On Friday, January 13, the Supreme Court granted certiorari to resolve a Circuit split on the extent to which SEC enforcement actions are restricted by the five-year statute of limitations in 28 U.S.C. § 2462.

Section 2462 sets a five-year limitations period “for the enforcement of any civil fine, penalty, or forfeiture.” The Supreme Court has held those limitations accrue when the violation occurs and the SEC does not benefit from a “discovery rule.” Gabelli v. SEC, 133 S. Ct. 1216, 1220 (2013).

But there’s disagreement over whether it applies to the commonly-sought disgorgement and injunctive relief (whether suspensions, bars, or mere obey-the-law injunctions).

The D.C., 9th, and 10th Circuits have held that obey-the-law injunctions and disgorgement are remedial, not penalties, and thus are not subject to § 2462. SEC v. Kokesh, No. 15-2087 (10th Cir. August 23, 2016)(here); Riordan v. SEC, 627 F. 3d 1230 (D.C. Cir. 2010)(obey the law injunction); SEC v. Tambone, 550 F. 3d 106 (1st Cir. 2008); SEC v. Rind, 991 F.2d 1486 (9th Cir. 1993)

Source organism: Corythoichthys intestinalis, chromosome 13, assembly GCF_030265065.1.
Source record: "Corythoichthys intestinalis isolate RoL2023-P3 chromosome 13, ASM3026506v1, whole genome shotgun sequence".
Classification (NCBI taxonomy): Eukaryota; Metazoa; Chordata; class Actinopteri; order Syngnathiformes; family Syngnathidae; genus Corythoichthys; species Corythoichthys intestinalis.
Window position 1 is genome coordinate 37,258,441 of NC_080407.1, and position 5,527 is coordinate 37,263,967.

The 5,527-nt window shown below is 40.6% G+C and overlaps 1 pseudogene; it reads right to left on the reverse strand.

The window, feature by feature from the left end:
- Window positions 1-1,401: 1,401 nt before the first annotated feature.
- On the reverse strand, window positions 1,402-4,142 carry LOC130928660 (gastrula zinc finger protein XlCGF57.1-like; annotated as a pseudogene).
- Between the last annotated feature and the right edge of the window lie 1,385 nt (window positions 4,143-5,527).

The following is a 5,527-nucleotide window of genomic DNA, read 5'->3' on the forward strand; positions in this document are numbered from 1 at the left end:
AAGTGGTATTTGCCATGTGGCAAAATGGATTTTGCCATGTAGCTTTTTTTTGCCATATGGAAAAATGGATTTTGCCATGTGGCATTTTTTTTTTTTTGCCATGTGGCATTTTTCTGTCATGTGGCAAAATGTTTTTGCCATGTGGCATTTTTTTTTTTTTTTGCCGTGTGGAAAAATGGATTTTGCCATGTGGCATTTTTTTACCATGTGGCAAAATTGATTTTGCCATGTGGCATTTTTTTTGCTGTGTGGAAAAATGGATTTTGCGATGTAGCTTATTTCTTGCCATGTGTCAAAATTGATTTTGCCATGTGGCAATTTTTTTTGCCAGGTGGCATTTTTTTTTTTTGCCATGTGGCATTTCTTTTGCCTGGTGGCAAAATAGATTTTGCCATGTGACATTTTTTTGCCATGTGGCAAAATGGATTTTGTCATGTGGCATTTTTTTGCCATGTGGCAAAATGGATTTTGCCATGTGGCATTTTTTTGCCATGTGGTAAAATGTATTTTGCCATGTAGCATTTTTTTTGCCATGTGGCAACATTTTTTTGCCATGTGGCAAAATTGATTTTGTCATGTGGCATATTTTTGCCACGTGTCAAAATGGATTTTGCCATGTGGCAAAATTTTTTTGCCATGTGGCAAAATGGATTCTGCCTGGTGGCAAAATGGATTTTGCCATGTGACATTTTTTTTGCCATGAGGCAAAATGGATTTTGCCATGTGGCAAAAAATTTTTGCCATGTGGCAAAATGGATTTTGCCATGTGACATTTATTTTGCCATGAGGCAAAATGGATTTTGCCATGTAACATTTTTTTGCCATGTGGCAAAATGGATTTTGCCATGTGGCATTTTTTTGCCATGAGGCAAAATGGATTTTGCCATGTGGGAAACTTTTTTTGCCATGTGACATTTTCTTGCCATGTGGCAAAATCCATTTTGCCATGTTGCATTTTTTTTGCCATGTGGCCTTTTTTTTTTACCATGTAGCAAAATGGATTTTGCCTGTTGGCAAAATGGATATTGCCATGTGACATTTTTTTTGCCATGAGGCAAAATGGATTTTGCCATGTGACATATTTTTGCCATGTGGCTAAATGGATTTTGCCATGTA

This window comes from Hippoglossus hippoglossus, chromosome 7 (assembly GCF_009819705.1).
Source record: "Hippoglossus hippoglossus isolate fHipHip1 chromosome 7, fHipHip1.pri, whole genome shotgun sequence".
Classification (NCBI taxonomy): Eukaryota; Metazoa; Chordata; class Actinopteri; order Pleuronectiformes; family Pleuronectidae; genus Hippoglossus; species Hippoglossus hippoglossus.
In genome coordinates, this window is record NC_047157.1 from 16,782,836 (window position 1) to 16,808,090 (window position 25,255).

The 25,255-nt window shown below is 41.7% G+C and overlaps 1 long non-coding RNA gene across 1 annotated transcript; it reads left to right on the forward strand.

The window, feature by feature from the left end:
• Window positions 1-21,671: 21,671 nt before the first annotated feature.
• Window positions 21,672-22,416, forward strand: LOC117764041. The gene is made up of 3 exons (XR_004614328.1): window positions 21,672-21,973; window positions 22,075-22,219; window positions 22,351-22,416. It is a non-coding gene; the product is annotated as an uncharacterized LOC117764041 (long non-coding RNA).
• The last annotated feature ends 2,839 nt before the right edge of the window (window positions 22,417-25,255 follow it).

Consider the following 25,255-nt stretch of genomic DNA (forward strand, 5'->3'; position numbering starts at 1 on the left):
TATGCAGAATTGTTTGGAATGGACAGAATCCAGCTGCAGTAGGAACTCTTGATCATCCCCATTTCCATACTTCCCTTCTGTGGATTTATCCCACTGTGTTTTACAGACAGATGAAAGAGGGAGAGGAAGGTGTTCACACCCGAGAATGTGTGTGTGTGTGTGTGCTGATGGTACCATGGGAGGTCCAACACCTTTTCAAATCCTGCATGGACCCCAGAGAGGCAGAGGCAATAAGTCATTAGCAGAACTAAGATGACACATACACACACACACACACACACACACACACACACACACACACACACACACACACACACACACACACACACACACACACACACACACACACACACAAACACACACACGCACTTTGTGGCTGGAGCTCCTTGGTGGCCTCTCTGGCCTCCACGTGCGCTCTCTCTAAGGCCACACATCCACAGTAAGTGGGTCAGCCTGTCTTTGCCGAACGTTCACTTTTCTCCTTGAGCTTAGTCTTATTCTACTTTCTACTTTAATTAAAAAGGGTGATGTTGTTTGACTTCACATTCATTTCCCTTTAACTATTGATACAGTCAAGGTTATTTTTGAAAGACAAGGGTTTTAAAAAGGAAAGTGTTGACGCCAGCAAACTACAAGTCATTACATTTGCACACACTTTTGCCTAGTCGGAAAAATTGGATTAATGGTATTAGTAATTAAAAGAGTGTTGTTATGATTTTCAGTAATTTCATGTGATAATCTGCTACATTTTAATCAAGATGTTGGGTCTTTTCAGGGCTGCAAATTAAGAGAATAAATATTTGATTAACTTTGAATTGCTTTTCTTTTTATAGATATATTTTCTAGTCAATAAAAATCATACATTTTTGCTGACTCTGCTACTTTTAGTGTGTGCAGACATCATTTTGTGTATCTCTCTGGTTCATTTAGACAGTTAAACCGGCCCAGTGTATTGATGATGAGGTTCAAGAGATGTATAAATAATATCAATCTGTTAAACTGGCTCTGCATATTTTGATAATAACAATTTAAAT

But the D.C. Circuit has held injunctive suspension or bars for past behavior are “punishment” subject to those limitations. Johnson v. SEC, 87 F. 3d 484 (D.C. Cir. 1996) (bars and suspension were punishment for past behavior, so not equitable remedies). The issue also is pending in the D.C. Circuit in Timbervest, LLC v. SEC, No. 15-1416 (D.C. Cir. June 24, 2016).

And the 11th Circuit has held that disgorgement is a “forfeiture” also subject to § 2462. SEC v. Graham, 823 F. 3d 1357 (11th Cir. 2016). That Circuit also holds “obey-the-law” injunctions unenforceable.

The Court granted cert to review Kokesh.